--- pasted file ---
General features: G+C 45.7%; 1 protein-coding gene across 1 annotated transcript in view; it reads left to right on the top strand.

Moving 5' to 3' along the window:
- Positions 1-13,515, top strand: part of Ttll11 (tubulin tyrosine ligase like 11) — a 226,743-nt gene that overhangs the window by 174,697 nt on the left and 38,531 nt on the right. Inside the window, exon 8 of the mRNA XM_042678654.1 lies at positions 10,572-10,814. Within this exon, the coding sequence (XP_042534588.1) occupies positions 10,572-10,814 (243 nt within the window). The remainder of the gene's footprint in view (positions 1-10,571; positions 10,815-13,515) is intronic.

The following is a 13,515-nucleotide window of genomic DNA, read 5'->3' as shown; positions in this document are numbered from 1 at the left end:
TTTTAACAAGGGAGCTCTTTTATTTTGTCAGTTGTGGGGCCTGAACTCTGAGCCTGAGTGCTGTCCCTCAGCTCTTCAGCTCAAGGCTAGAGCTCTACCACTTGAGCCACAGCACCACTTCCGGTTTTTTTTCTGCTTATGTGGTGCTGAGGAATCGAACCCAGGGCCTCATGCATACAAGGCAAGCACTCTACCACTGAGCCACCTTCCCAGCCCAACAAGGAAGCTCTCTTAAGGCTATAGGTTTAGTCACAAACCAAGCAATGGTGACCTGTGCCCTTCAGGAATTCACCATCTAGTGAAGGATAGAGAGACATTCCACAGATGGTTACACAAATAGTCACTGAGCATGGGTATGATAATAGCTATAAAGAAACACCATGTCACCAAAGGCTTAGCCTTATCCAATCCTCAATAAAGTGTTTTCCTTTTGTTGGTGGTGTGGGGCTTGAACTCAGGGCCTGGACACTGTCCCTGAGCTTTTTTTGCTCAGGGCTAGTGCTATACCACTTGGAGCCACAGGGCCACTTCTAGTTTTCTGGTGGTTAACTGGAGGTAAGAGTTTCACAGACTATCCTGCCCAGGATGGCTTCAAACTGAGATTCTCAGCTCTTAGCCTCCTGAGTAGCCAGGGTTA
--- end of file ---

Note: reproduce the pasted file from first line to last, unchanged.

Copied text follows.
General features: G+C 45.7%; 1 protein-coding gene across 1 annotated transcript in view; it reads left to right on the top strand.

Moving 5' to 3' along the window:
- Positions 1-13,515, top strand: part of Ttll11 (tubulin tyrosine ligase like 11) — a 226,743-nt gene that overhangs the window by 174,697 nt on the left and 38,531 nt on the right. Inside the window, exon 8 of the mRNA XM_042678654.1 lies at positions 10,572-10,814. Within this exon, the coding sequence (XP_042534588.1) occupies positions 10,572-10,814 (243 nt within the window). The remainder of the gene's footprint in view (positions 1-10,571; positions 10,815-13,515) is intronic.

The following is a 13,515-nucleotide window of genomic DNA, read 5'->3' as shown; positions in this document are numbered from 1 at the left end:
TTTTAACAAGGGAGCTCTTTTATTTTGTCAGTTGTGGGGCCTGAACTCTGAGCCTGAGTGCTGTCCCTCAGCTCTTCAGCTCAAGGCTAGAGCTCTACCACTTGAGCCACAGCACCACTTCCGGTTTTTTTTCTGCTTATGTGGTGCTGAGGAATCGAACCCAGGGCCTCATGCATACAAGGCAAGCACTCTACCACTGAGCCACCTTCCCAGCCCAACAAGGAAGCTCTCTTAAGGCTATAGGTTTAGTCACAAACCAAGCAATGGTGACCTGTGCCCTTCAGGAATTCACCATCTAGTGAAGGATAGAGAGACATTCCACAGATGGTTACACAAATAGTCACTGAGCATGGGTATGATAATAGCTATAAAGAAACACCATGTCACCAAAGGCTTAGCCTTATCCAATCCTCAATAAAGTGTTTTCCTTTTGTTGGTGGTGTGGGGCTTGAACTCAGGGCCTGGACACTGTCCCTGAGCTTTTTTTGCTCAGGGCTAGTGCTATACCACTTGGAGCCACAGGGCCACTTCTAGTTTTCTGGTGGTTAACTGGAGGTAAGAGTTTCACAGACTATCCTGCCCAGGATGGCTTCAAACTGAGATTCTCAGCTCTTAGCCTCCTGAGTAGCCAGGGTTA